NOVEMBER 5, 1952
SANTIAGO, Chile, Tuesday. Tuesday—The doctor in charge of the Quinta Normal Health Center here, who finished his studies at our Johns Hopkins University, was more than kind in showing me around the institution and explaining the way the nurses take care of the outpatients.
Each nurse has charge of 10,000 families, with some help, of course, from volunteers in the various districts who are educated by the nurse and who work closely with the families who are their neighbors.
There is a maternity hospital for mothers needing hospitalization, but the use of midwives is still very prevalent. And in many cases of childbirth, just a kindly neighbor is called in to assist at the delivery.
From the health center we went to visit the Trudeau Hospital, where tubercular patients are treated. Through the facilities of the hospital and a general educational program a marked decline in the incidence of this disease has been noted.
The hospital has well over 400 beds, with space to build for many more beds. When the hospital was designed the plans wisely called for a large enough kitchen, laundry, etc., to take care of 1,000 patients. It is not a showy hospital and was erected at a cost of only $2,500 per bed, but it seems to me to be wonderfully well suited to the needs of the people being treated for tuberculosis. The wards are all very bright, with sunshine and fresh air on all sides. There are a certain number of private rooms, but they are available only for those cases that require special care and are not assigned on the basis of an ability to pay for them.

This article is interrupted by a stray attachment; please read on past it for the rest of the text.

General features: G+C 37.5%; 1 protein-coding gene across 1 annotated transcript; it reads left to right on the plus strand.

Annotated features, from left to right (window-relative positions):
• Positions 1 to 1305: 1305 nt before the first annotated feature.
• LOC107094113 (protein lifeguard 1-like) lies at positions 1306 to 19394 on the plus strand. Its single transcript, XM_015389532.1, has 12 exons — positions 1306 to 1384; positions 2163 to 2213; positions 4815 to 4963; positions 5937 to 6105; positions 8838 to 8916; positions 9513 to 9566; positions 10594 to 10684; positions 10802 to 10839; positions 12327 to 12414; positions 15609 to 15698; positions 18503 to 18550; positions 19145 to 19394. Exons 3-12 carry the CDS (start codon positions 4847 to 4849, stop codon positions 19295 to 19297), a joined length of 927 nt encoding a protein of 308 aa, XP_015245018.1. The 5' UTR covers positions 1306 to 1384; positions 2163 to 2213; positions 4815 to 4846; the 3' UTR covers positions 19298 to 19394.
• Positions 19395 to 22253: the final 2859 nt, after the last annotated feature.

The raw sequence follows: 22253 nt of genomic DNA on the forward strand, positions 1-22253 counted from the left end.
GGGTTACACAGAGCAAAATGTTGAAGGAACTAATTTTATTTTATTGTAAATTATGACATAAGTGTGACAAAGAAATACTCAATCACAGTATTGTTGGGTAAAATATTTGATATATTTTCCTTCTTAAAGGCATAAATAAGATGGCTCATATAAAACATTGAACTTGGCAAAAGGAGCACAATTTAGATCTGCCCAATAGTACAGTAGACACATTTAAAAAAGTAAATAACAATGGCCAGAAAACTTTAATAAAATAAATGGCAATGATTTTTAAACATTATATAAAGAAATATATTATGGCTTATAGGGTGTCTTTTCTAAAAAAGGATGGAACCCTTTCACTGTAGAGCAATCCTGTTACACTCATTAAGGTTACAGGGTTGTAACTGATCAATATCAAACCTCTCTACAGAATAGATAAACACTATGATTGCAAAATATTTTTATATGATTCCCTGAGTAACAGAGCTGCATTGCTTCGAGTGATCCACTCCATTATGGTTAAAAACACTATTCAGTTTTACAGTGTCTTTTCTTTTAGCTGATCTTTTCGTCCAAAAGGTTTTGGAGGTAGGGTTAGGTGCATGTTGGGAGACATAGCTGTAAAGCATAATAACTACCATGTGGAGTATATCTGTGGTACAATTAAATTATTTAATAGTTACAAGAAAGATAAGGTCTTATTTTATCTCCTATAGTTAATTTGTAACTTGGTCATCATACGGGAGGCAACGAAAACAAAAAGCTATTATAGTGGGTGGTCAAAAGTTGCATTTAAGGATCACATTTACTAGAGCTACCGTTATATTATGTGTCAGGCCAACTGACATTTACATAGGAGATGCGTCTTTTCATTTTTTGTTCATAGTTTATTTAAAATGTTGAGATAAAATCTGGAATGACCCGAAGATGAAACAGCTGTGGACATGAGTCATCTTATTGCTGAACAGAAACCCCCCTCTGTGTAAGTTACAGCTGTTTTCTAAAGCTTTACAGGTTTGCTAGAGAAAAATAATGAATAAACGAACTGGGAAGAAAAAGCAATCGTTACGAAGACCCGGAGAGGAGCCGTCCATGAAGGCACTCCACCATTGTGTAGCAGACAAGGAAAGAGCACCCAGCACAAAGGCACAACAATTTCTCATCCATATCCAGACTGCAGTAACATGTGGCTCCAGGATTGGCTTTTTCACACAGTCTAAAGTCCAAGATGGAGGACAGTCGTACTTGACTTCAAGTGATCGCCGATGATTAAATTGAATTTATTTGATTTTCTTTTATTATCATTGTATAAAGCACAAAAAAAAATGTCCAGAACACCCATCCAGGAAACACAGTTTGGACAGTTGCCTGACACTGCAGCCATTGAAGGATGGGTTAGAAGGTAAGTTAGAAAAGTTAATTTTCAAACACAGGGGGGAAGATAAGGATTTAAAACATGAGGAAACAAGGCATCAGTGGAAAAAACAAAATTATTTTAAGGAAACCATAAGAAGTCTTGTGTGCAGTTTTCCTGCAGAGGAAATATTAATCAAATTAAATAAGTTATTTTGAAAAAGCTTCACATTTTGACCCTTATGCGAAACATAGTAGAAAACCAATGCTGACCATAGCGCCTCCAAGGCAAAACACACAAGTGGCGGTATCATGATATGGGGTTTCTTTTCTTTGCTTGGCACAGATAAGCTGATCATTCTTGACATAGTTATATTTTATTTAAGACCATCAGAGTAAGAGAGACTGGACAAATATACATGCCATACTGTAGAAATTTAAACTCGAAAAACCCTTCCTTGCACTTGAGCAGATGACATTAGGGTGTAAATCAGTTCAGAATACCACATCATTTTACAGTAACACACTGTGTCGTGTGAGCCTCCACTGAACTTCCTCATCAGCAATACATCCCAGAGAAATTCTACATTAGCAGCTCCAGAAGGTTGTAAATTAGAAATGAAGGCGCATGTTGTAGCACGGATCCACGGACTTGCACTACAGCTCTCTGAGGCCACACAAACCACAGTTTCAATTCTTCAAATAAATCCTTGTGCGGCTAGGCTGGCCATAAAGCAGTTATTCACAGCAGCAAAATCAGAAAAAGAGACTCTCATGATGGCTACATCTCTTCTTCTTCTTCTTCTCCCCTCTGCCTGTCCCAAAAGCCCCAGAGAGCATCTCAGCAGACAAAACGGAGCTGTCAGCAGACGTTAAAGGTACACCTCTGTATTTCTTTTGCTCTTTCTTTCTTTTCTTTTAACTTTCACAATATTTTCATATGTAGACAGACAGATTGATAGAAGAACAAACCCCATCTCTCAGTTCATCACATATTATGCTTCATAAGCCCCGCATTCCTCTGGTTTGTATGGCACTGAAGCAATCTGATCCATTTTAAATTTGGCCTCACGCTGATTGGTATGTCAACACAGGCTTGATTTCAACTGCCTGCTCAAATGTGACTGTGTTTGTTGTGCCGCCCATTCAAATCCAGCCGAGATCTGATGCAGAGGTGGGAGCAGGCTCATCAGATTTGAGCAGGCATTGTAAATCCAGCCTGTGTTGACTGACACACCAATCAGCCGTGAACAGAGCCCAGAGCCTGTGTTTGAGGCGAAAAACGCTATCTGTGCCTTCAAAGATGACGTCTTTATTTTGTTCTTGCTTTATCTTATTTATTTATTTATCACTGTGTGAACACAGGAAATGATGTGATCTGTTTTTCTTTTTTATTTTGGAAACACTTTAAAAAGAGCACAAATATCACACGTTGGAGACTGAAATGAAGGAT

The atmosphere was cheerful throughout the institution, and I noticed there is a program under way to teach the patients and all the people what a balanced meal should be. At a glance, however, it looked as though it were going to be difficult to wean many of them away from their love of potatoes. The main portion on every patient's plate was mashed potatoes.
I was told that the hospital also was just beginning to teach a little occupational therapy, and I found one man, who had developed his own program, who was making little pots of bright-colored flowers with little more than some wire and colored silks as his materials.
On my return home I shall try to remember to send down here some samples of artificial flowers made by a group of blind veterans in Alabama, who use old dyed nylon stockings as their raw material.
We lunched at the Chilean North American Cultural Institute. This organization teaches English to Spanish-speaking students and Spanish to English-speaking students, besides the history and literature of the two countries. Also, it encourages the folk arts. There was in progress an exhibition of some very fine hand weaving.
This was a very pleasant gathering of people and we left reluctantly, but we had to prepare to visit the Minister for Foreign Affairs and to present our credentials in the afternoon. He was most kind and agreeable and made of this inevitably formal occasion a really pleasant opportunity to have a little chat.
Beginning at 7 o'clock a reception was held at the Embassy, at which about 700 people attended. A greatly beloved character there was the old Cardinal Jose M. Caro Rodriguez, who has a very beautiful face. I also was very glad to meet Gen. Don Carlos Ibanez and his wife, who came with their daughters. It gave me my first opportunity to greet the future President and have a short informal talk. I was pleased to see again the President's young daughter who had presented to me at Santiago College a little Chilean flag as a memento of my visit here.